Conceptualize aging

We are confronting the “silver tsunami” of an ageing community that within a few years will see for the first time, more people over the age of 65 living on this planet than those under 5 years of age. Apart from the increased burden of chronic diseases that accompanies old age, the biggest effect of an increasingly ageing population will be felt in the numbers of people with dementia, and in particular Alzheimer’s Disease. In Europe, around 7% of the population over 65 have dementia. This rises dramatically with age and nearly 50% of women and 30% of men over the age of 90 will endure from this state.


The Internet of Things

For many of us, there is the desire to “age in place”, that is to remain in our homes and stay as agile and self - supporting for as long as possible. One probability of achieving this is to use technological guidance, and in particular use connected smart devices that are collectively called the “Internet of Things” that are rapidly becoming a reality in the home.

The Internet of Things can interact with each other and with software running in the cloud. These devices can act as sensors, monitoring what is happening in the environment and, in particular, with elderly people themselves. They can also process information and take responses, such as controlling heating and air conditioning, locking doors and windows and reminding people to take medications or encourage them to be active, or simply go for a walk. Data collected through the Internet of Things in the home can be used to provide an overall evaluation of “examination of daily living”. These observations form a structure of everyday life from which any variations can create activates of that change to alert those living in the home, their family or their healthcare.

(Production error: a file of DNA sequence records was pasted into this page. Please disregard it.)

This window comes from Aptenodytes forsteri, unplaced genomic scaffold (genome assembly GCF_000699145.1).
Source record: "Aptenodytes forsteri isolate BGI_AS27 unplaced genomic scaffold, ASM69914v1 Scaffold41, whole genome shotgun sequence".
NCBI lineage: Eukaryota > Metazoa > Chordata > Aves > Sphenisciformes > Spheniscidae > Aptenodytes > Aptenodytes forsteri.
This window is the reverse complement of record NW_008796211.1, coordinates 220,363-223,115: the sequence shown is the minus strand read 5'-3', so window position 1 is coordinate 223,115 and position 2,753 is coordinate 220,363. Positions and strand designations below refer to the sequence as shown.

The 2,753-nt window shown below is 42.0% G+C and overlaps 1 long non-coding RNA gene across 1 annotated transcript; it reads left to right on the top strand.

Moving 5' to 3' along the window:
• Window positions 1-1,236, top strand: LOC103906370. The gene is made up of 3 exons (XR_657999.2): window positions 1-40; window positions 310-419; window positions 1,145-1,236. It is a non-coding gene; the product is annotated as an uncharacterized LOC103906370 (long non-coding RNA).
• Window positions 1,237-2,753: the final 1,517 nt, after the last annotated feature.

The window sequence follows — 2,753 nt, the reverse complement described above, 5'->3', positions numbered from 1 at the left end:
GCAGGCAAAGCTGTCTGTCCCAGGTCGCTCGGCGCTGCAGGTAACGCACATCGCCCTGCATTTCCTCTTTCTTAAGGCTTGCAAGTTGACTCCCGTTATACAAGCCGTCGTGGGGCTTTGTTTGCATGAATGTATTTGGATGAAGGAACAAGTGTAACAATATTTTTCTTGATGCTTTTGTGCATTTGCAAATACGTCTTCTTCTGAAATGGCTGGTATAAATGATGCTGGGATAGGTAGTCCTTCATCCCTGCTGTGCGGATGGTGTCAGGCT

The challenges to letting the Internet of Things do the caring

Despite all of the probabilities of these devices assisting the elderly to stay independent and active, there are some significant hindrances that need to be overcome before their full potential becomes a reality. The first is acceptance by the elderly themselves. They may see remote observing devices as an obtrusion on their privacy. They may also see any outward signs of using this technology as a public symbol of their age and infirmity and so avoid their use for that reason. They may be worried about not being able to use the technology properly, in particular activating false alarms. Finally, the devices may not be considered affordable, or at least, too much of a luxury to spend money on.

Dressing up the Internet of Things

Some of these hurdles can be fixed by the design of the devices themselves. A US company, Live!y has developed a smartwatch, not differing from Apple or Samsung, that provides alerts and reminders and also can be used to summon help and communicate with a observing service. It also calibrates activity by counting steps, and usefully, tells the time. The watch acts in concert with a range of sensors that monitor medication use, access of the fridge and movement in different circumstances. The watch can also detect falls and automatically call for aid .

Observing the state of their health

Observing the state of their health

The smart devices can sense, make decisions locally, and act on that information. Ultimately, if this is to be of any use, the directions emanating from these devices need to be followed by those that the technologies are caring for. This is still the most demanding feature of the whole process. Reminding someone that they have failed to take their medication may be of no use if that person has decided simply that they don’t want to take it. What the health profession can do about the elderly not taking medications as they are intended is a still a major challenge and having reminders is not the complete solution.

Because a solution does not work for everyone is not a reason for not adopting it for those that it will help. Before we see extensive adoption of the Internet of Things in the home however, we will need to see cheaper, more attractive, affordable, and useful devices that combine with smartphones and computers and the apps that are running on them.